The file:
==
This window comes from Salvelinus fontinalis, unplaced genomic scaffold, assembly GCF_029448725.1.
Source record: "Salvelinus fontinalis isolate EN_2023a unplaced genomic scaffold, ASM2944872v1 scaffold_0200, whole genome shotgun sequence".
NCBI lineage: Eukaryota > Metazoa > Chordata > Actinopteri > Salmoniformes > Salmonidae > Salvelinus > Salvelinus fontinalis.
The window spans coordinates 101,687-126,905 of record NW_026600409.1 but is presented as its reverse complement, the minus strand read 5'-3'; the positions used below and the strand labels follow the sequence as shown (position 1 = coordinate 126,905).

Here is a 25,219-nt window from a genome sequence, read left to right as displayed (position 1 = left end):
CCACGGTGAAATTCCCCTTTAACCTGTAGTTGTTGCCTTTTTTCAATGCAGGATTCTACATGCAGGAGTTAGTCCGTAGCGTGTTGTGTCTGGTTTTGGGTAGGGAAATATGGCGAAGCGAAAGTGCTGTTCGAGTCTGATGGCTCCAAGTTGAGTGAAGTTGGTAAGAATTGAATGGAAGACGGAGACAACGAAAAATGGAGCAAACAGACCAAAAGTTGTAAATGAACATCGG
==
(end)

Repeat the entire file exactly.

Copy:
This window comes from Salvelinus fontinalis, unplaced genomic scaffold, assembly GCF_029448725.1.
Source record: "Salvelinus fontinalis isolate EN_2023a unplaced genomic scaffold, ASM2944872v1 scaffold_0200, whole genome shotgun sequence".
NCBI lineage: Eukaryota > Metazoa > Chordata > Actinopteri > Salmoniformes > Salmonidae > Salvelinus > Salvelinus fontinalis.
The window spans coordinates 101,687-126,905 of record NW_026600409.1 but is presented as its reverse complement, the minus strand read 5'-3'; the positions used below and the strand labels follow the sequence as shown (position 1 = coordinate 126,905).

Here is a 25,219-nt window from a genome sequence, read left to right as displayed (position 1 = left end):
CCACGGTGAAATTCCCCTTTAACCTGTAGTTGTTGCCTTTTTTCAATGCAGGATTCTACATGCAGGAGTTAGTCCGTAGCGTGTTGTGTCTGGTTTTGGGTAGGGAAATATGGCGAAGCGAAAGTGCTGTTCGAGTCTGATGGCTCCAAGTTGAGTGAAGTTGGTAAGAATTGAATGGAAGACGGAGACAACGAAAAATGGAGCAAACAGACCAAAAGTTGTAAATGAACATCGG